Hypopituitarism? Some feel that 2 to 3 deficient pituitary hormones indicate hypopituitarism. Normal testing doesn't catch all such deficiencies. Even those who have studied oxytocin have noted the difficulties about determining oxytocin levels. Identifying hormone deficiencies and then treating them is seemingly the impossible dream. There is not an actual cure for hypopituitarism, only varied types of treatments.
Not only have oxytocin and cortisol been studied in autism as having atypical presence or effect, so has vasopressin. Scent research could help autism understanding points out that..."Some studies, including ours, suggest that when the vasopressin system in the brain is not working properly, it may prevent people from forming deep emotional bonds with other individuals or might underlie conditions such as autism and social phobia."
Additionally, this source (Refdoc.fr) indicates that environmental stress that might cause malfunction of glucocorticoid programming for offspring. Per source: These data indicate that maternal ethanol administration leads to excessively increased maternal cortisol concentration that can impact negatively the developing foetal brain, leading to persistent postnatal deficits in glucocorticoid regulation of glutamate signaling in the adult hippocampus.
Things that cause elevated levels of cortisol in the mother, seem to have consequences for offspring. When I consider the vast array of possibilities for the increase in cortisol , and how more then one causal agent can factor in to any expecting mother's experience - I come close to losing hope! Psychorg points out the following in Stress during pregnancy has detrimental effect on offspring. Per that source: Stress during pregnancy can have unfortunate consequences for children born under those conditions – slower development, learning and attention difficulties, anxiety and depressive symptoms and possibly even autism.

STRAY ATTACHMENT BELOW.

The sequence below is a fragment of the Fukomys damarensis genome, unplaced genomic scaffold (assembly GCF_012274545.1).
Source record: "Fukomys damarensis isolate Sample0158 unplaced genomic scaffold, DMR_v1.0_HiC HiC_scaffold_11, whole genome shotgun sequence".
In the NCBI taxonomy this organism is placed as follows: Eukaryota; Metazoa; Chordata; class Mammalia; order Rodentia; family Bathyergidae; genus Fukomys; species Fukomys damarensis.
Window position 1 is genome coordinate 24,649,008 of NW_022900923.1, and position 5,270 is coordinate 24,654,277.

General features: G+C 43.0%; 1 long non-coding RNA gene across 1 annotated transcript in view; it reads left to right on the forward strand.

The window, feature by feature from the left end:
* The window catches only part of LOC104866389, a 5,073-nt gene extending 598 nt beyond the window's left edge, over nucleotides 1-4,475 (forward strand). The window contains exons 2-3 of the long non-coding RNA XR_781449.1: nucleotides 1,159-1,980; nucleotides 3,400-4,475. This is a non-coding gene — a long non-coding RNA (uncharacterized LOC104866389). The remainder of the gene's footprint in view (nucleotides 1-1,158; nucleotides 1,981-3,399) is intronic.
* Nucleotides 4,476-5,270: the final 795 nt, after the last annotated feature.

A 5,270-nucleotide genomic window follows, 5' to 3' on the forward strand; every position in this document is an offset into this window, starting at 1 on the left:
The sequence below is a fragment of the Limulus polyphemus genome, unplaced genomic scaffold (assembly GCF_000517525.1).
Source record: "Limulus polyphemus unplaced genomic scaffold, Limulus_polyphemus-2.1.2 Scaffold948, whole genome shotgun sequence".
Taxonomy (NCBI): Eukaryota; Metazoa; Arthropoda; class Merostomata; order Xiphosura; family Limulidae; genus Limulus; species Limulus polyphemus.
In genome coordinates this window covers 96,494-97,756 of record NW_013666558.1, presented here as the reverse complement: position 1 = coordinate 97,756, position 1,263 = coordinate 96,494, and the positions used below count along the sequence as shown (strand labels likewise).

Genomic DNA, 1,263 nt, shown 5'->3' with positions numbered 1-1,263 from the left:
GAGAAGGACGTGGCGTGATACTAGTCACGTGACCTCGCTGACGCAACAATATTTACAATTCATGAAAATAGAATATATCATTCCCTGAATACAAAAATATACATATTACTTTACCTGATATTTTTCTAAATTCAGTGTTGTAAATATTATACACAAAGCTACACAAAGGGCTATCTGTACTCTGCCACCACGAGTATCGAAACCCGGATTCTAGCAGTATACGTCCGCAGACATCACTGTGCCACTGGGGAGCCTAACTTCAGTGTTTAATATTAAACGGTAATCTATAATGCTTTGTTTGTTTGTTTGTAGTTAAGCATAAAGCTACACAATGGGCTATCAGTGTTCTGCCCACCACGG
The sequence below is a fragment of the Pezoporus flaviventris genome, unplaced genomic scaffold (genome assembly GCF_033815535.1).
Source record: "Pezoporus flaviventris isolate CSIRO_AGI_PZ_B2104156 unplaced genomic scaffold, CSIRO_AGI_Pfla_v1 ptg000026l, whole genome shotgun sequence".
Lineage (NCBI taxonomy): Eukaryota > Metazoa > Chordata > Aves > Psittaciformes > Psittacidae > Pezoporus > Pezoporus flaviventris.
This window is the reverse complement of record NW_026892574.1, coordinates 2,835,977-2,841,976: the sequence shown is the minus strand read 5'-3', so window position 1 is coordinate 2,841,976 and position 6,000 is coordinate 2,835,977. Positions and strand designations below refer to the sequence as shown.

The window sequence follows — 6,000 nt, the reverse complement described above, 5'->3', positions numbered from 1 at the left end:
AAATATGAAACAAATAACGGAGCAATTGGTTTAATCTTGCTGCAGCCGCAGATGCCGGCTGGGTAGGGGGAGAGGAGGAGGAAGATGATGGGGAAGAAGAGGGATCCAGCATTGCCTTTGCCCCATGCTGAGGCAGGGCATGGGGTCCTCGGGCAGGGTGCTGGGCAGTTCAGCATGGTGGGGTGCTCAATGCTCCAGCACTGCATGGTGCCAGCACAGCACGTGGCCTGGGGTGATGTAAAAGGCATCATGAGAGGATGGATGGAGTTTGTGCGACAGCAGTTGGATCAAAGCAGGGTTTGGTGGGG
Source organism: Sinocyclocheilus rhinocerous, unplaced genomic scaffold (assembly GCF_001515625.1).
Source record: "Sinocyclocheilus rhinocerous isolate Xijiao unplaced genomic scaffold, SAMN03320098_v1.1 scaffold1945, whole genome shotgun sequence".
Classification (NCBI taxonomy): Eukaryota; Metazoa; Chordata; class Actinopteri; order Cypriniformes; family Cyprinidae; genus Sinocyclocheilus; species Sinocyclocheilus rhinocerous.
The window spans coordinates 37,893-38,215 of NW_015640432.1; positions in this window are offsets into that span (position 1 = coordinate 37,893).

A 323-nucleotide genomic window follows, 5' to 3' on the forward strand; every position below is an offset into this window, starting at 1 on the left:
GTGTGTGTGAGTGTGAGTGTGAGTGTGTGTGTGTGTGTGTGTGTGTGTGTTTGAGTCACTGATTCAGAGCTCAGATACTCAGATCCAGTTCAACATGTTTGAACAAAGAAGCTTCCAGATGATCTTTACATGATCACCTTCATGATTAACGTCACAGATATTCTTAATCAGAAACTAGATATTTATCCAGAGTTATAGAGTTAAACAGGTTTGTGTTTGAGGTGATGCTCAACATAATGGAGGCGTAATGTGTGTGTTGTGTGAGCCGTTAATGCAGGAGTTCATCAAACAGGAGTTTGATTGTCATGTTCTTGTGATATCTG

The hormonal dance is a complicated one, and so the manipulations we consider engaging upon need to make sense. Cortisol and oxytocin have important interactions that seem to be unimportant to some highly regarded innovators - all the while they prematurely offer the idea of oxytocin treatment for the high functioning form of autism.
There are implications behind being treated with constant levels of synthetic glucocorticoids. The dynamic interaction between naturally occurring glucocorticoids and their receptor are important for biologically appropriate regulation of target gene expression. (From The Ups and Downs of Glucocorticoid Signaling) - the need to find ways of effectively mimicking natural glucocorticoid activity is alluded to in order that it may help avoid the side effects experienced by patients being treated for cancer, arthritis, and other disorders.
As an aside - My own daughter, Sarah, has clinically presented with Hashimoto's Thyroditis indicators - and so we keep an eye on it. But as her own Dr. Wells had pointed out years ago - there is just so little understood about hormones. Sarah is seventeen years old and presented with severe autism at age three, which was mediated upon wonderfully with good result. But then she worsened with what looked like schizophrenia at age ten. That worsening was refractory to treatments for several years, but eventually leveled off a bit. She now attends public school with a great team of teachers. Her story can be found on scribd, at no cost - it is called Hello Dr. Wells.